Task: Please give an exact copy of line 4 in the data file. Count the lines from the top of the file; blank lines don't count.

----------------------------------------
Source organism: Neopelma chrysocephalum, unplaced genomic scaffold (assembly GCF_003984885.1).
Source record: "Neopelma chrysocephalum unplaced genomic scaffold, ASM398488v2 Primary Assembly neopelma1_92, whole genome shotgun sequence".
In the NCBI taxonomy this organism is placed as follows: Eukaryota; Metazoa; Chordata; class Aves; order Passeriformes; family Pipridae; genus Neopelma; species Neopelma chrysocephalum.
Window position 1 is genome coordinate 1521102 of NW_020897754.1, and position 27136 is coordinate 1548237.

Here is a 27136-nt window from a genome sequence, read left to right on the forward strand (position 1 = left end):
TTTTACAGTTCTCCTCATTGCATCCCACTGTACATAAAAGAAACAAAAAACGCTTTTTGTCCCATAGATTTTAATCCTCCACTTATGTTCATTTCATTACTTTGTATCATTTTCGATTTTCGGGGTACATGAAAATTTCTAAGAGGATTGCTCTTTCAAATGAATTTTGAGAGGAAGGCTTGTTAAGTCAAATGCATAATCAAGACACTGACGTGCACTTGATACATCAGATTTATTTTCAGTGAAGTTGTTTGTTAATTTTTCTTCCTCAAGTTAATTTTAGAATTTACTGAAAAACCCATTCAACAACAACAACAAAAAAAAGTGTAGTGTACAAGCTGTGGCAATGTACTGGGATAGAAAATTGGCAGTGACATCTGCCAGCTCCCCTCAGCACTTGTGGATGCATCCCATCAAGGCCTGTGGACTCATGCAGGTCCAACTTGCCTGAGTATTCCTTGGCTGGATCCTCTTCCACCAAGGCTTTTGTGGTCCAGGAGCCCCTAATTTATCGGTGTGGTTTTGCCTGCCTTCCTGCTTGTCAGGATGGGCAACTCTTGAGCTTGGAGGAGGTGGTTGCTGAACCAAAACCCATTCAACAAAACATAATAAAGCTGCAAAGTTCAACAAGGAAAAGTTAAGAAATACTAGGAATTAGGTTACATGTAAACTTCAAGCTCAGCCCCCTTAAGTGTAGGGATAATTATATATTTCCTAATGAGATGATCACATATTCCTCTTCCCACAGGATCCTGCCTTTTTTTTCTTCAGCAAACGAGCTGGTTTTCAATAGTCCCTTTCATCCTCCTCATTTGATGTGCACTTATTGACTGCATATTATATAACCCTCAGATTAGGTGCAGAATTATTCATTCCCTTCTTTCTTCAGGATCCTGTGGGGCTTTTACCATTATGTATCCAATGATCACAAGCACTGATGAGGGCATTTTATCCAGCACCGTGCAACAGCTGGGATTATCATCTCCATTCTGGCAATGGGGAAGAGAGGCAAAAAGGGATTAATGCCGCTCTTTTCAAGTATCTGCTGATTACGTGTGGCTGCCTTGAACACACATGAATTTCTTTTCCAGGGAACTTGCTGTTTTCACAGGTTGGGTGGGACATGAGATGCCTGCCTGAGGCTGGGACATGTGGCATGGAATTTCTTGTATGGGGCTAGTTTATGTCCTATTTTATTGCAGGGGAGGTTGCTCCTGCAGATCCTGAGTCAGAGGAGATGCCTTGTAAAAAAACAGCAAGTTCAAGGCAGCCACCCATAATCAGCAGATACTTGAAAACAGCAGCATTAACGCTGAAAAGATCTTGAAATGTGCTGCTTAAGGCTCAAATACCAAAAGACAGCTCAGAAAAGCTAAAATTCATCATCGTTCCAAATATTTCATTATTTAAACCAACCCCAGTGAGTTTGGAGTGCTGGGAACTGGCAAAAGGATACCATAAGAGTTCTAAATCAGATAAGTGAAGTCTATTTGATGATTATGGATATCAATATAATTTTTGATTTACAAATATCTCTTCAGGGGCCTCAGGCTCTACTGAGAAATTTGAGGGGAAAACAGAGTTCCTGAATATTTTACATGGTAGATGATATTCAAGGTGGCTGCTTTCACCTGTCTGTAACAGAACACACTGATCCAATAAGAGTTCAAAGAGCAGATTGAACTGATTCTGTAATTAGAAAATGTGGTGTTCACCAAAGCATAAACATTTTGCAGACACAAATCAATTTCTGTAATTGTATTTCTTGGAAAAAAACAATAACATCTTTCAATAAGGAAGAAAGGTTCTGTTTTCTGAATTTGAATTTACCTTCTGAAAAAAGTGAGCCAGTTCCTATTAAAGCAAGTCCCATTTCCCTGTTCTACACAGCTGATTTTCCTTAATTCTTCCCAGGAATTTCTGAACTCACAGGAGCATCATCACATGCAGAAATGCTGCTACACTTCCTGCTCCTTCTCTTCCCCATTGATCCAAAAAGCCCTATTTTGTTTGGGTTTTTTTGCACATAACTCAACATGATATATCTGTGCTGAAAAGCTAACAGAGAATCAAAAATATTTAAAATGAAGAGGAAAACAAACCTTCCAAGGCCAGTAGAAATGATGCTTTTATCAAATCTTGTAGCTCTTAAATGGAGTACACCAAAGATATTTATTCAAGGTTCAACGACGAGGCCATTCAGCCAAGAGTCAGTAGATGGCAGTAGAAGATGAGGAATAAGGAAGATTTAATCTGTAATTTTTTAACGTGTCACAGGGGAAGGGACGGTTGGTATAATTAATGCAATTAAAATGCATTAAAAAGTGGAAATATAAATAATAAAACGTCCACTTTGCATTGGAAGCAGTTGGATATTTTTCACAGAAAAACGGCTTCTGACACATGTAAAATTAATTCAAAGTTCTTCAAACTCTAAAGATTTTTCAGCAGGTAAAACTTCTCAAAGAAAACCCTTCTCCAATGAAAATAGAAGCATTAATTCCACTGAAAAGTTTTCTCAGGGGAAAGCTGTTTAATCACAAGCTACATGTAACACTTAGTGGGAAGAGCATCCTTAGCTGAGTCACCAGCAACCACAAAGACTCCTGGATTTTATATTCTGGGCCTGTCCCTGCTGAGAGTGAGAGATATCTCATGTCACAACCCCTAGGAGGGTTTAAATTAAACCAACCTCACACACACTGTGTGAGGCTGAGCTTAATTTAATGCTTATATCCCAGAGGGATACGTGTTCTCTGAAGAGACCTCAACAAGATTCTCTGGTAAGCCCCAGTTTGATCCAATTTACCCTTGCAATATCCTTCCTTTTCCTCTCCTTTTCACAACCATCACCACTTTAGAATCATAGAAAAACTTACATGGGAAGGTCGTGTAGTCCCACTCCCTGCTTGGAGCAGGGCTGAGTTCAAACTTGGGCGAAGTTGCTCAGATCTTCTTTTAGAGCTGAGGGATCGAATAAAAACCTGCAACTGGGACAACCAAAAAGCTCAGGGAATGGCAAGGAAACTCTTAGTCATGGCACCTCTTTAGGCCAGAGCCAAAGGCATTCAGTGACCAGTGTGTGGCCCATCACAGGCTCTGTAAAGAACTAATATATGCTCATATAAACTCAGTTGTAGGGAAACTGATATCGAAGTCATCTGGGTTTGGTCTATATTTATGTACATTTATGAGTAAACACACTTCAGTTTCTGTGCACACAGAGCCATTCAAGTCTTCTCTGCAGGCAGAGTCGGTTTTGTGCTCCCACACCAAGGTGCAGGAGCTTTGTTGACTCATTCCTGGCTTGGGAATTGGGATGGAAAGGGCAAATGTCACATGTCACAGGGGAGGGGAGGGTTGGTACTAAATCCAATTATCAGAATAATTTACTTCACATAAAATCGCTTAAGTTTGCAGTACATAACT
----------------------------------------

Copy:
Window position 1 is genome coordinate 1521102 of NW_020897754.1, and position 27136 is coordinate 1548237.